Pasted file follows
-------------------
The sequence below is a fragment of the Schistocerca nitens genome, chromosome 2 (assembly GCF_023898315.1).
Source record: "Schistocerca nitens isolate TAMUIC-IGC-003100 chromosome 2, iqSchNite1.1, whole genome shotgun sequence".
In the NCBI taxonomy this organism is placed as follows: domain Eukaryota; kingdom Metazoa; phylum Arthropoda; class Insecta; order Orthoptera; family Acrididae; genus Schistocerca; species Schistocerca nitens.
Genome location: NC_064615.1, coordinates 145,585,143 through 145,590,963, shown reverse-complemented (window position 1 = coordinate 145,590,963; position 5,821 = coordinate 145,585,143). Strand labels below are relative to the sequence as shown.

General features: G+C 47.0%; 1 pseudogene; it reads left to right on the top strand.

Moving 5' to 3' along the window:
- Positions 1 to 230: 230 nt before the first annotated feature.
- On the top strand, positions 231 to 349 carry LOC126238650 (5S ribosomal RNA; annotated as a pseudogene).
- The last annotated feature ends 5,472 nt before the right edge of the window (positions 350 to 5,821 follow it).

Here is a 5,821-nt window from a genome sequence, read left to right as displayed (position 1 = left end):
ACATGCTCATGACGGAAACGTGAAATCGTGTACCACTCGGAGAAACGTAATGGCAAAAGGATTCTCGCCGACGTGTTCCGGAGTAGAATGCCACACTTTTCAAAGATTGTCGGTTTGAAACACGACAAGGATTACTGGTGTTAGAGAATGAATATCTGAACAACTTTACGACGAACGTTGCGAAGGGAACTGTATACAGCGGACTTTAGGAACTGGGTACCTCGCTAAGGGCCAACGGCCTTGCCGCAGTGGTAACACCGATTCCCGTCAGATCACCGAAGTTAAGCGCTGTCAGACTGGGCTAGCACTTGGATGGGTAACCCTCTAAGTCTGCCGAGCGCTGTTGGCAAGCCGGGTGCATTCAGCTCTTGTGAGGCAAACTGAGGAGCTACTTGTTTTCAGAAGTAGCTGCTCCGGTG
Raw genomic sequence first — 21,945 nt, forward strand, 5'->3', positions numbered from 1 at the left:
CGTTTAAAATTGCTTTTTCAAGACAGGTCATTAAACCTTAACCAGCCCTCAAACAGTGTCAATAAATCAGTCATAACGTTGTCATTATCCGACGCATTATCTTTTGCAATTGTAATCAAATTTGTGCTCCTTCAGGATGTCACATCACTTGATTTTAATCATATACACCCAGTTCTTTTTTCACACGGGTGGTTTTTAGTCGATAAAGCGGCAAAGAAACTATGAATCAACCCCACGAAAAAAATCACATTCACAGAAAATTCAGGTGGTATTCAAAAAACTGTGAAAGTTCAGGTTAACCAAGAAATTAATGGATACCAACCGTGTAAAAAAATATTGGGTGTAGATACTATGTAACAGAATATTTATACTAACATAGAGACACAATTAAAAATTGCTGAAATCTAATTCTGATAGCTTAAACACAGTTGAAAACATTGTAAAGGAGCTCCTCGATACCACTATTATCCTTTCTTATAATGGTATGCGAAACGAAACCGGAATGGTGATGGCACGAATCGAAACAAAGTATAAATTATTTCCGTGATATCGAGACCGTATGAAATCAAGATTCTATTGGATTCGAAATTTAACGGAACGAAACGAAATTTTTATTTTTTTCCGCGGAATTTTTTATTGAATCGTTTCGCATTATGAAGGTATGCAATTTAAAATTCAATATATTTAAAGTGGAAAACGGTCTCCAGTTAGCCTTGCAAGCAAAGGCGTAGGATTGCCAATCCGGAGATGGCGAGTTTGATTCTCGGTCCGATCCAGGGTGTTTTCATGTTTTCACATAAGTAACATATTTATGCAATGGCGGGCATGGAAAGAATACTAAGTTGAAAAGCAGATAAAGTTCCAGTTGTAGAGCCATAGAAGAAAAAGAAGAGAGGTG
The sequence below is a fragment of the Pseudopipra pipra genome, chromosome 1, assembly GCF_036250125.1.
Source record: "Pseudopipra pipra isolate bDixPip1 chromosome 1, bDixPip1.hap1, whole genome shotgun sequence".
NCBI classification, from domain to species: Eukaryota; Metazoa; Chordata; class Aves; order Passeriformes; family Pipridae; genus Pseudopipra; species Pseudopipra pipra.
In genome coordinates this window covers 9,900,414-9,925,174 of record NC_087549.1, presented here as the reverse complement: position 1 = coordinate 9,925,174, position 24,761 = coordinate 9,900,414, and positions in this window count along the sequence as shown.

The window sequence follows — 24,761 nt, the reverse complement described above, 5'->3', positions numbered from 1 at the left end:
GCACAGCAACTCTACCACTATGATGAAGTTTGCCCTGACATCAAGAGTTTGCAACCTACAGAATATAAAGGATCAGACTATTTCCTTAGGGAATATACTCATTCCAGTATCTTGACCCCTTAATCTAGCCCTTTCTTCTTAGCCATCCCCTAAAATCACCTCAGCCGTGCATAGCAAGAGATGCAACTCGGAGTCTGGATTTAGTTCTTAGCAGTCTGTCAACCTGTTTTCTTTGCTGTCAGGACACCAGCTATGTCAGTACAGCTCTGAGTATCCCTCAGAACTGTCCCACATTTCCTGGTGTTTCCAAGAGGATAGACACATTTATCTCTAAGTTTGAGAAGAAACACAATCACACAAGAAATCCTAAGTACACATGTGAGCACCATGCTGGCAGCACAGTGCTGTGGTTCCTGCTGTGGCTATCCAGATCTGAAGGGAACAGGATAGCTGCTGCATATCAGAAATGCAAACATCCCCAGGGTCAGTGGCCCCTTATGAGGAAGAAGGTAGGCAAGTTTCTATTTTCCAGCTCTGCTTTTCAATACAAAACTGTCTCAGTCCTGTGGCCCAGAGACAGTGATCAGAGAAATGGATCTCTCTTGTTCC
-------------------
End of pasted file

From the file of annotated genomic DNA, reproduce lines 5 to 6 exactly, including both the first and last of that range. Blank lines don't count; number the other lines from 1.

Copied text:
General features: G+C 47.0%; 1 pseudogene; it reads left to right on the top strand.

Moving 5' to 3' along the window: